Tallskinnykiwi has been existing for ten years on the Typepad platform which happened when i switched from Blogger in 2003. Ten years is a long time and this blog is a large well containing thousands of posts and thousands of comments that I hope will act as a historical momento for future generations as well as a memory jogger for myself.
But I dont want a well. I want a spring. So I will be pulling the plug on this platform on June and will switch over to a dashboard containing links to my current blog projects.
And speaking of TEN, wordpress celebrates ten years of existence today. Its an amazing platform and all my other blog projects, except this one, are propped up by the Wordpress platform.
Kirchentag Festival is off with a bang. Not sure how many people came out last night for the Opening Ceremony but estimates have been as high as 300,000. Who knows? Counting church people is a tricky affair, as I have blogged about before, so I will leave it to the experts.
Here are my Best Bets for Internationals at Kirchentag 2013
1. Germany's Federal Chancellor Dr Angela Merkel and Helen Clark, New Zealand's ex-PM and now spicing up the UN Development Programme with some kiwi ingenuity, discuss the value of creation in a globalised world with "And God saw that it was Good". If you cant get in, which is the most likely scenario, my friend Tomas Sedlacek from Prague is discussing economics under the title "No More and No Less". Both are Friday at 11am.
2. "Night of Lights" chilled worship led by the brothers from Taize. Tonight At 8pm.
3. Get your Bonhoeffer fix with "You Say That I Am", a series of conversations about Deitrich Bonhoeffer's life, and the opera in 5 scenes based on him.
4. "Unity, Justice and Diversity" led by panel of teachers including Dr Peter Berger. Saturday at three.
5. "The Feeding of the Five Thousand" a Bible study given by yours truly (Andrew Jones) on Saturday morning.
This Sunday I will be at the Brewery Art Walk in Los Angeles to see my friend Kevin do a live art installation based on the Book of Judges. He tells me there will be blood. I told him I will bring my diving mask.
It all happens at 3pm at Studio 624. If you see me, please say hello and take me out for an In-and-Out Burger.
If you are in Germany then you might be joining the 100,000+ people in Hamburg for Kirchentag 2013 (Church Day) on May 1-5.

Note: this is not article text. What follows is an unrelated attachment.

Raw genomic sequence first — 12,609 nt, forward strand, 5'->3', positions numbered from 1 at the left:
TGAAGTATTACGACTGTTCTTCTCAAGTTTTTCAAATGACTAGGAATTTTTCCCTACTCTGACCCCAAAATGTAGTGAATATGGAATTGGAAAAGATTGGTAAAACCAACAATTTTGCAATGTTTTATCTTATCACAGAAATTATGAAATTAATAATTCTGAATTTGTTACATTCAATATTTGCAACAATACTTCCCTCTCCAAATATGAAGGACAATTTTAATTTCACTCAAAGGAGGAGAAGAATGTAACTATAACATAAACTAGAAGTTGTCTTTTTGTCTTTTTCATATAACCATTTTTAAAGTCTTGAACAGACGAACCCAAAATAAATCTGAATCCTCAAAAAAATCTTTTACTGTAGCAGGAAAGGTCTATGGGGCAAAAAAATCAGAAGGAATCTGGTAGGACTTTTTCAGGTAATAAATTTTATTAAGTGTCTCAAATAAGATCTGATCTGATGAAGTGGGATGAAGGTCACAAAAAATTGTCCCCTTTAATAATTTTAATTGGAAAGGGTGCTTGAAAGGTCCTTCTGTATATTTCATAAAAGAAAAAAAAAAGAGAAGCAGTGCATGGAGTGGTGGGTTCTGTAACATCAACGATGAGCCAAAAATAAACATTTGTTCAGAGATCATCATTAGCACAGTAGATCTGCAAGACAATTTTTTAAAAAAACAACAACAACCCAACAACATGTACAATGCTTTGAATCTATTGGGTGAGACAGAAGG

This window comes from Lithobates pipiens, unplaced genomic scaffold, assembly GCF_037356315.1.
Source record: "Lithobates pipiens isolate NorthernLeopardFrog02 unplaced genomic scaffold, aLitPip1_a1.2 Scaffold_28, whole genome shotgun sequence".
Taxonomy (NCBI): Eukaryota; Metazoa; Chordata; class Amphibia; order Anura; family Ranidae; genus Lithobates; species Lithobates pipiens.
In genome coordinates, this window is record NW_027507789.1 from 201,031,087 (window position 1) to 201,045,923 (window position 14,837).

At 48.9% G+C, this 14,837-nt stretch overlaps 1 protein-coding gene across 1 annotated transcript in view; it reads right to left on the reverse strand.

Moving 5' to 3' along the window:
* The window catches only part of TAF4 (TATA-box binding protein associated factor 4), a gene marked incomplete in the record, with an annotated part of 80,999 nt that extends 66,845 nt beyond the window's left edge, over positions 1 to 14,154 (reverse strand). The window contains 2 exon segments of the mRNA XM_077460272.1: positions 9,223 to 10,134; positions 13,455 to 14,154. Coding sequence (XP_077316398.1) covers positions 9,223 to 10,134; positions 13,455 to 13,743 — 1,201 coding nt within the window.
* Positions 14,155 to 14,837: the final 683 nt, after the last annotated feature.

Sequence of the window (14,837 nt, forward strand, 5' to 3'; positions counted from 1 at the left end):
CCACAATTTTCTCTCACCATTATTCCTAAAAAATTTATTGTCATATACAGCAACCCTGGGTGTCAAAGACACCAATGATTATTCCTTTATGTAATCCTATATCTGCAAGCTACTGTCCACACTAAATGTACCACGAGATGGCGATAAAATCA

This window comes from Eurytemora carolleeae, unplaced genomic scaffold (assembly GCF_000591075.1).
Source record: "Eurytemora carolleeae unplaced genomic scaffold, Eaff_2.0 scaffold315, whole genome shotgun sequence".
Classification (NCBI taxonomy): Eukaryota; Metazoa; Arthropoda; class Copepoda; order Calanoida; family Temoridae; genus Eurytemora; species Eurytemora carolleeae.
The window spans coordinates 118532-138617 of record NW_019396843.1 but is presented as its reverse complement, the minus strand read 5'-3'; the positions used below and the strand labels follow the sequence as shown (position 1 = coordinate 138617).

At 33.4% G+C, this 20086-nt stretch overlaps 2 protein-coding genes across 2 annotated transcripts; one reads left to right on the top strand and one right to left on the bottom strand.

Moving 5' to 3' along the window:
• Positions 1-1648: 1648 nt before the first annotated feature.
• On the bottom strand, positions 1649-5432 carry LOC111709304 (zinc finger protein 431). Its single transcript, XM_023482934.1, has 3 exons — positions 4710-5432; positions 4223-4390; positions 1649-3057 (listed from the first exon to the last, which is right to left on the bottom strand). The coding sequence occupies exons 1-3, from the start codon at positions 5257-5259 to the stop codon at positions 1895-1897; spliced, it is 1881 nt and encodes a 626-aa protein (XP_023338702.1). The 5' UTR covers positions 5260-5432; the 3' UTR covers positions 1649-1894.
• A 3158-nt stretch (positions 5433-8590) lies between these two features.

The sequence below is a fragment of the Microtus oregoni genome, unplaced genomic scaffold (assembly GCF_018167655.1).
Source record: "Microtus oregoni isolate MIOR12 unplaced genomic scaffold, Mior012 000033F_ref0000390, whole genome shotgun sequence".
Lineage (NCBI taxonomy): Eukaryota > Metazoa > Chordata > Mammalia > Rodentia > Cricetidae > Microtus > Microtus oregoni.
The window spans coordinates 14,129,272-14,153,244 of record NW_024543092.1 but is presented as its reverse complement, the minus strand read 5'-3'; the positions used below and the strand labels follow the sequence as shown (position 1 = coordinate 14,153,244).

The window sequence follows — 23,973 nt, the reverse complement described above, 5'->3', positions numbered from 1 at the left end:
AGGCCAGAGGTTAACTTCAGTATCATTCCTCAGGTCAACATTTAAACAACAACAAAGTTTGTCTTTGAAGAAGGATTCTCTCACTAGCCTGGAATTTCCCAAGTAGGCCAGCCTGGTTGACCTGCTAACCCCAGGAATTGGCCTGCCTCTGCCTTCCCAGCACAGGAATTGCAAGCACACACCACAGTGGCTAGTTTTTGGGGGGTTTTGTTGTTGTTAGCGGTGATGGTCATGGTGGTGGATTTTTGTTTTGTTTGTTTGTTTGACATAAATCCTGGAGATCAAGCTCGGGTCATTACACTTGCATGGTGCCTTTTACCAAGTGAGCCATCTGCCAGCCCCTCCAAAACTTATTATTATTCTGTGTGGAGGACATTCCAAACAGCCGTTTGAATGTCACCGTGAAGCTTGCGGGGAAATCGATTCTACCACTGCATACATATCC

If you make it to my session, please say hello afterwards.
The Kirchentag folk do an absolutely incredible job of organizing and hosting a massive scale festival - the best organized I have ever seen - and they invited me to teach over a year ago. Here is the info they sent me.
Information about your Bible study at the 34th German Protestant Kirchentag from 1st to 5th May 2013 in Hamburg
Dear Mr. Jones,
"As much as you need” – is the theme for the 34th German Protestant Kirchentag. Meanwhile there are tens of thousands of people who have received a program booklet and discovered that you are holding a Bible study.
Your Bible study will take place at the St. Pauluskirche (Heimfeld), Petersweg 1, Hamburg (758 / AA1)on Saturday the 4th of May 2013, from 9.30 to 10.30 am.
You will be welcomed and introduced. Furthermore, your Bible study will be accompanied by the gospel choir Schacht-Audorf.
The topic of Kirchentag 2013 is "As much as you need", with reference to the manna from heaven that sustained God's people in the desert. My teaching will add the miracle of the Feeding of the Five Thousand (John 6) to the mix and will focus on abundance and poverty, generosity and equitable distribution, sustainability, God's provision and His plan to use his people to solve the global challenge of hunger. Hope you can make it.
I have been thinking of Rick Warren all week. A dreadful loss. Praying peace on the family after the tragic suicide of their son Matthew.
Rick Warren just set up the Matthew Warren Memorial Fund for Mental Illness. I hope the fund does well in raising awareness of this issue that affects so many, including many ministry families. It's a hard issue to talk about without creating disrespect for the individual involved. I hope there is a way forward.